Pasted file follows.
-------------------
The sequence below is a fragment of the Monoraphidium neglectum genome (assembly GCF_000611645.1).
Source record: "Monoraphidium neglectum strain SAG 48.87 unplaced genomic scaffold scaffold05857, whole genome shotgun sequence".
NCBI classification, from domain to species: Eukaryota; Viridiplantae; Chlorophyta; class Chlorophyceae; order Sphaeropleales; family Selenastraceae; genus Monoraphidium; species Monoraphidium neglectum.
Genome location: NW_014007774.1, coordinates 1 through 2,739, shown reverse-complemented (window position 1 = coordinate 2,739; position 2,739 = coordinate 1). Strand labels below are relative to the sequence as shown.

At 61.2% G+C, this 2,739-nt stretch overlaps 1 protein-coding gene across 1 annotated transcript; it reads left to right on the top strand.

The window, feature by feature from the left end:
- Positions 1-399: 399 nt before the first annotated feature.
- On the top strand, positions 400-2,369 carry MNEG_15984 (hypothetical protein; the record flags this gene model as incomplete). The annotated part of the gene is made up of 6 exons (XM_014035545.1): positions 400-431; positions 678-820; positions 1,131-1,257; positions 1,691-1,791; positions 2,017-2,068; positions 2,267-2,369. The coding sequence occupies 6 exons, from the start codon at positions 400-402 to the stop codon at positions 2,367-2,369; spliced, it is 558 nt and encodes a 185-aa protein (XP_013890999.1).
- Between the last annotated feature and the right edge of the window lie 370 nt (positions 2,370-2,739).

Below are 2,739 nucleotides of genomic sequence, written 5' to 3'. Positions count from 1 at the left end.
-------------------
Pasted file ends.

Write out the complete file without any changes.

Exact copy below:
The sequence below is a fragment of the Monoraphidium neglectum genome (assembly GCF_000611645.1).
Source record: "Monoraphidium neglectum strain SAG 48.87 unplaced genomic scaffold scaffold05857, whole genome shotgun sequence".
NCBI classification, from domain to species: Eukaryota; Viridiplantae; Chlorophyta; class Chlorophyceae; order Sphaeropleales; family Selenastraceae; genus Monoraphidium; species Monoraphidium neglectum.
Genome location: NW_014007774.1, coordinates 1 through 2,739, shown reverse-complemented (window position 1 = coordinate 2,739; position 2,739 = coordinate 1). Strand labels below are relative to the sequence as shown.

At 61.2% G+C, this 2,739-nt stretch overlaps 1 protein-coding gene across 1 annotated transcript; it reads left to right on the top strand.

The window, feature by feature from the left end:
- Positions 1-399: 399 nt before the first annotated feature.
- On the top strand, positions 400-2,369 carry MNEG_15984 (hypothetical protein; the record flags this gene model as incomplete). The annotated part of the gene is made up of 6 exons (XM_014035545.1): positions 400-431; positions 678-820; positions 1,131-1,257; positions 1,691-1,791; positions 2,017-2,068; positions 2,267-2,369. The coding sequence occupies 6 exons, from the start codon at positions 400-402 to the stop codon at positions 2,367-2,369; spliced, it is 558 nt and encodes a 185-aa protein (XP_013890999.1).
- Between the last annotated feature and the right edge of the window lie 370 nt (positions 2,370-2,739).

Below are 2,739 nucleotides of genomic sequence, written 5' to 3'. Positions count from 1 at the left end.